Based on my research, the manner of death in the Major Bashinsky case should have been classified as “undetermined”–and a serious investigation should have ensued. That never happened. And that’s why another set of professional eyes needs to take a look at the case.

If I were a friend or relative of Major Bashinsky–and had the necessary resources–I would not rest until a real investigation was conducted.

Actually, I am aware of one private investigator who has taken a brief look at the Bashinsky case. He was not being paid by anyone, so he could only do so much. But he visited the apparent crime scene and talked with individuals at a key location in the Bashinsky story. He discovered information that adds even more doubts to the official finding of suicide. We will examine that information in an upcoming post.


Anonymous said…
Very intriguing. Do you have any information on the background of Major Bashinsky? Why would someone want to kill him and then cover it up? I will be following this very closely, thank you for posting this.
October 17, 2011 10:20 AM
legalschnauzer said…
Anon:If you go to the search function at the top of my blog, you can type in “Major Bashinsky,” and it will call up everything I’ve written on the case. It includes a lot of background.
October 17, 2011 10:23 AM
Anonymous said…
It would be safer for the PI and less likely to be influenced by local authorities if he or she came from some significant distance away. I doubt anyone in a position of influence who might not want a full investigation has an influence ambit running too far outside the South.Of course, it’s possible the Bashinsky family don’t want it further investigated.
October 17, 2011 12:57 PM
legalschnauzer said…
“Of course, it’s possible the Bashinsky family don’t want it further investigated.”An excellent point, and that might very well be the case. Have they been the targets of an intimidation campaign? Would not be surprised.
October 17, 2011 1:01 PM
Sloan Bashinsky said…
Hi, Sloan Bashinsky, Major’s older brother here. I tried to post a reply but it was too long for this blog to accept. I do not see an email address, perhaps I need new reading glasses, to send the reply to Schnauzer. I can be reached at, if Schnauzer or anyone cares to see my reply, which does not agree with Schnauzer’s views. Schnauzer has published excepts from past reports by me on this topic, which were on my websites. I hope he will publish my reply.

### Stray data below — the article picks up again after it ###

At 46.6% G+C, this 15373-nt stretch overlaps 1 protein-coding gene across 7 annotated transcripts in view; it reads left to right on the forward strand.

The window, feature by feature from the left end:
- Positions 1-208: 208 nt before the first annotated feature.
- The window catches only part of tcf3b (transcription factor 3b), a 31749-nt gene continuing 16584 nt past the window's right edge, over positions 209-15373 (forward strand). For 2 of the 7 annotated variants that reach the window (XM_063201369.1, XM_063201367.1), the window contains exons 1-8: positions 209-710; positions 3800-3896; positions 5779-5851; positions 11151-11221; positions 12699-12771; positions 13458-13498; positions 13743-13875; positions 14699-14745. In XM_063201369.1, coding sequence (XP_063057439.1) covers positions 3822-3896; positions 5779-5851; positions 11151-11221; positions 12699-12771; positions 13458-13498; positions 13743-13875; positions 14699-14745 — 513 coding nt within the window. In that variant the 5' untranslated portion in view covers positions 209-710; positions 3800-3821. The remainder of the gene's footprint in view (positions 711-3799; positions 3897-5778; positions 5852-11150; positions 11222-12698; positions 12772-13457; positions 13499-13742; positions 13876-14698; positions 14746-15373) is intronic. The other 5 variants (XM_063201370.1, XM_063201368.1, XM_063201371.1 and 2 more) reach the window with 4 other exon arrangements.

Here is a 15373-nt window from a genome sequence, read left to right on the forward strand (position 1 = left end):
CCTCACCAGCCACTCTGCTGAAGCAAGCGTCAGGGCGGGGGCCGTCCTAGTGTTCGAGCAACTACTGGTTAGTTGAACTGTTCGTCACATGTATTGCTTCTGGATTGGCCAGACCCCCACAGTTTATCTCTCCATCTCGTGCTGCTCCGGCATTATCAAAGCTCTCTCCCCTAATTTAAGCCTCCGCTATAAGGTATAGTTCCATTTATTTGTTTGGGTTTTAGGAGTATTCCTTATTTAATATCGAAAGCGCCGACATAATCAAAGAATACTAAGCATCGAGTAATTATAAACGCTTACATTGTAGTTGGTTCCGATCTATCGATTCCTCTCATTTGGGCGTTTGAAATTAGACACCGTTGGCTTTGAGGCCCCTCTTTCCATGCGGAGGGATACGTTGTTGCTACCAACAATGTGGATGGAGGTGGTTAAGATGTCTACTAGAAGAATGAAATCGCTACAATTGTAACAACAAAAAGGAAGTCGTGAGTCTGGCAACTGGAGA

October 17, 2011 3:04 PM
jeffrey spruill said…
Did he shoot himself in the head before or after he jumped into the water hazard?
October 17, 2011 3:08 PM
legalschnauzer said…
Sloan:My e-mail address is published on the front page of the blog, but it’s not easy to see, so you might have missed it.It’s You are welcome to send your response to me there.
October 17, 2011 3:34 PM
James Greek said…
And while he’s at it maybe he should also investigate Ralph Stacy’s death as well
October 17, 2011 4:52 PM
David said…
Given all of Legal Schnauzer’s seeming never ending unresolved conflicts with certain members of the legal profession (which seems to be an oxymoron) should search some libraries for copy of Slon Bashinsky’s now out-of- print literary effort entitled “Kill All the Lawyers? – A Client’s Guide to Hiring, Firing, Using and Suing Lawyers”.BTW, did here the one about what do you call 2,000 Alabama lawyers lying at the bottom of the Gulf of Mexico? – A good start!!!
October 18, 2011 1:24 AM
legalschnauzer said…
David:I’ve actually read that Sloan Bashinsky book, and I thought it was quite good. Also read “Lambs to the Slaughter,” his book about first-time home buyers. I highly recommend both books. I have a hard time making it through Sloan’s blog posts, mainly because everything seems to come down to what “angels” tell him. But his books are pretty darned good, in this reviewers opinion.
October 18, 2011 1:34 AM
Not long after posting my comment about not being able to post my full comment, I sent this by email to Roger Shuler, who publishes Legal Schnauzer. As of 4 a.m. this morning, it was not posted.
After submitting the brief comment to your blog just a bit ago, I looked again at your homepage and found your remail address. 


Major Bashinsky’s older brother Sloan here. Days before the Jefferson County Coroner came back with the suicide finding, in which the BPD concurred, according to what I read in the Bham News, I said I felt Major had killed himself and had tried to make it out to look like someone else had done it. I gave a reason: he was bi-sexual and someone was going to out him and he could not prevent it. I said this was what I was hearing from angels who rode herd on me. It made sense to me. Murder did not make sense. I wrote that on my websites, which caused considerable conversation in Alabama for a few weeks, based on huge increase in visits to the websites during that time frame, and based on what people in Birmingham were telling me.